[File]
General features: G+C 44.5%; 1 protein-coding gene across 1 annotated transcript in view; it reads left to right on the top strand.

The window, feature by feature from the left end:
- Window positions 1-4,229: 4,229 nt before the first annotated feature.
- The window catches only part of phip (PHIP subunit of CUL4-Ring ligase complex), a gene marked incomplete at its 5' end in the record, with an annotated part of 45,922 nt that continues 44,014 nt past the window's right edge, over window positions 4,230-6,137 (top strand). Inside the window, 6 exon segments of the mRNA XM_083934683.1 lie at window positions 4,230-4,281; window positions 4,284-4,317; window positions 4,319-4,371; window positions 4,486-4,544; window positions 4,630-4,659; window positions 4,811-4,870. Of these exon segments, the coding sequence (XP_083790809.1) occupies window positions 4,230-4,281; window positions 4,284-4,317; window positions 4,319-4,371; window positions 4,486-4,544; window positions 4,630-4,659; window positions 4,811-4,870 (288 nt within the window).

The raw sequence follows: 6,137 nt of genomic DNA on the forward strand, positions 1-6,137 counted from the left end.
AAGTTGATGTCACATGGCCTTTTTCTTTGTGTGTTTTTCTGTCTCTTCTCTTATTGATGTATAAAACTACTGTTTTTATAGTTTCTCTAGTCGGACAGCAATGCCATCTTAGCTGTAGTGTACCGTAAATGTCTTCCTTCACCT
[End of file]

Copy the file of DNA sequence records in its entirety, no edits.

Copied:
General features: G+C 44.5%; 1 protein-coding gene across 1 annotated transcript in view; it reads left to right on the top strand.

The window, feature by feature from the left end:
- Window positions 1-4,229: 4,229 nt before the first annotated feature.
- The window catches only part of phip (PHIP subunit of CUL4-Ring ligase complex), a gene marked incomplete at its 5' end in the record, with an annotated part of 45,922 nt that continues 44,014 nt past the window's right edge, over window positions 4,230-6,137 (top strand). Inside the window, 6 exon segments of the mRNA XM_083934683.1 lie at window positions 4,230-4,281; window positions 4,284-4,317; window positions 4,319-4,371; window positions 4,486-4,544; window positions 4,630-4,659; window positions 4,811-4,870. Of these exon segments, the coding sequence (XP_083790809.1) occupies window positions 4,230-4,281; window positions 4,284-4,317; window positions 4,319-4,371; window positions 4,486-4,544; window positions 4,630-4,659; window positions 4,811-4,870 (288 nt within the window).

The raw sequence follows: 6,137 nt of genomic DNA on the forward strand, positions 1-6,137 counted from the left end.
AAGTTGATGTCACATGGCCTTTTTCTTTGTGTGTTTTTCTGTCTCTTCTCTTATTGATGTATAAAACTACTGTTTTTATAGTTTCTCTAGTCGGACAGCAATGCCATCTTAGCTGTAGTGTACCGTAAATGTCTTCCTTCACCT